Did you try taking up a second language in high school only to give up after graduation?
If you have recently realized the value of learning a second language in this day and age, tick that item off your bucket list and do it!
Learning a second language helps boost your analytical skills, your ability to multitask and slows the onset of Alzheimer's in predisposed people.
It's a great way to make new friends, gain historical context, and immerse yourself in new cultures!
Learning Hindi may be a great option! Hindi comes from India, Bollywood's land, intricately carved temples, butter chicken, pav bhaji, and the best cricket team!
You'd be surprised to know that Hindi and English intermingled during India's British rule and now share numerous common words. Some examples of Hindi words adopted by English are pajamas, bungalow, thug, shampoo, and punch.
On account of sharing the Indo-European language family, many words between the two languages also share the same lexical roots: mother/mata, father/pita, wisdom/vidya, and upper/upar.
You might be wondering where you could find Hindi lessons in Chicago. It can be difficult to find qualified Hindi teachers outside of New York and California because the rest of America doesn't have a large Asian diaspora.
You don't have to search classified yellow pages for "Hindi classes near me" anymore because SuperProf has changed the game! It's bringing remote language learning and a whole range of other subjects - to people all over the United States, be it Boston, New York, or Chicago.
Now that you know how easy it would be to find classes, read ahead to find reasons to pick Hindi over the other options.
Top Reasons For Learning Hindi In Chicago
Hindi is the 4th most spoken language globally, after Mandarin, English, and Spanish, clocking in with 615 million speakers. That's roughly 7% of the total world population!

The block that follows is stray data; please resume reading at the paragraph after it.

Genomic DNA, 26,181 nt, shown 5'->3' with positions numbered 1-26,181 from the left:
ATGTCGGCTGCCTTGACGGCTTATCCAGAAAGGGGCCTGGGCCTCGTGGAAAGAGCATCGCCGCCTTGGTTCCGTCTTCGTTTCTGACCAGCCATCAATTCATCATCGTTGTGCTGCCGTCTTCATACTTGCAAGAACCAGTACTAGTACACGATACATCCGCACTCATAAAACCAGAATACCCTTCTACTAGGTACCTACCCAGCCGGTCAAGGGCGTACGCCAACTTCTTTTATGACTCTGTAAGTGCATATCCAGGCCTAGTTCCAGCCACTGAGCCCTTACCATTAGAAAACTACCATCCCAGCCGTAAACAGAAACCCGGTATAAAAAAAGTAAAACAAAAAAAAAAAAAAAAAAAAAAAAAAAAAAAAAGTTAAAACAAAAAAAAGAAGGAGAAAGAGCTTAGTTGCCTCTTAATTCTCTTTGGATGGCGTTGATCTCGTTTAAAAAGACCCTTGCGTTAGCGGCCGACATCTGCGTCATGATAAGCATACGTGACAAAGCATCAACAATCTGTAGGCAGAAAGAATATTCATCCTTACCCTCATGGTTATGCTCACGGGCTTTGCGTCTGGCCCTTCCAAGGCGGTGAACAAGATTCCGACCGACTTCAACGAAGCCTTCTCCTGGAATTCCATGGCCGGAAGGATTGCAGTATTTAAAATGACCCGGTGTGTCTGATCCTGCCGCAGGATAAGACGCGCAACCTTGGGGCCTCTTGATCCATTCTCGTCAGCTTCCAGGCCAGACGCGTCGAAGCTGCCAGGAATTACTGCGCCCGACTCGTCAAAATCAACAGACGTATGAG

It also shares a high degree of lexical similarity with other South Asian languages such as Bengali (210 million speakers) and Punjabi (130 million speakers).
Pakistan's Urdu is also mutually intelligible with spoken Hindi as they form a contiguous dialect called Hindustani.
Besides that, there are also large Hindi-speaking diasporas in the Middle East, specifically in UAE, Qatar, Oman, and Bahrain.
It isn't rare to find Hindi speakers in the States either; this is because of the number of people who have migrated from the sub-continent over the last century.
Apart from the reach and scope of the language, there are several reasons for one to learn Hindi:
Everyone knows someone who does yoga! This popular meditation technique that's taking SoCal and LA by storm comes from India. The term Yog is derived from Hindi!
Yoga is known to have great benefits for the body and mind. It boosts your flexibility, muscle tone, and core strength. And it's an excellent way to lower your anxiety!
A few minutes of meditation in the Sukhasana pose or a couple of Suryanamaskars in the morning will help prepare your body for the day.
You must learn to speak Hindi in Chicago, Philadelphia, and or elsewhere in America if you want to grasp the true essence of yoga.
Did you know that India is also the birthplace of 4 religions: Buddhism, Hinduism, Jainism, and Sikhism?
India is home to Hinduism's holiest site, Varanasi, where Hindus come to bathe in the sacred Ganges river. A trip here can be valuable to those who practice the religion or have a hankering for spiritually rich experiences!
This spiritual journey stretches across Mathura, Vrindavan, and Haridwar, where millions gather to partake in proceedings every year. It is a privilege for most to experience this raw religious energy.
Hindi originated from this region, and it's colloquially known as the Hindi belt.
Although English is widely understood in India, it will only get you so far in the holy sites near the Ganges; to comprehend the connection people have with this place, you must learn how to speak Hindi!
Additionally, if you're a member of ISCKON or another Hindu devotee group and are considering a visit to India for the religious aspect, learning Hindi will make your trip that much more meaningful!
Over 10 million people visit India annually. It is a land of diversity and a melting pot of cultures.
India has a lot to offer to tourists, from snowcapped peaks of the Himalayas in the north to Mumbai's bustling nightlife and the Rajasthani forts. It's a sightseer's delight.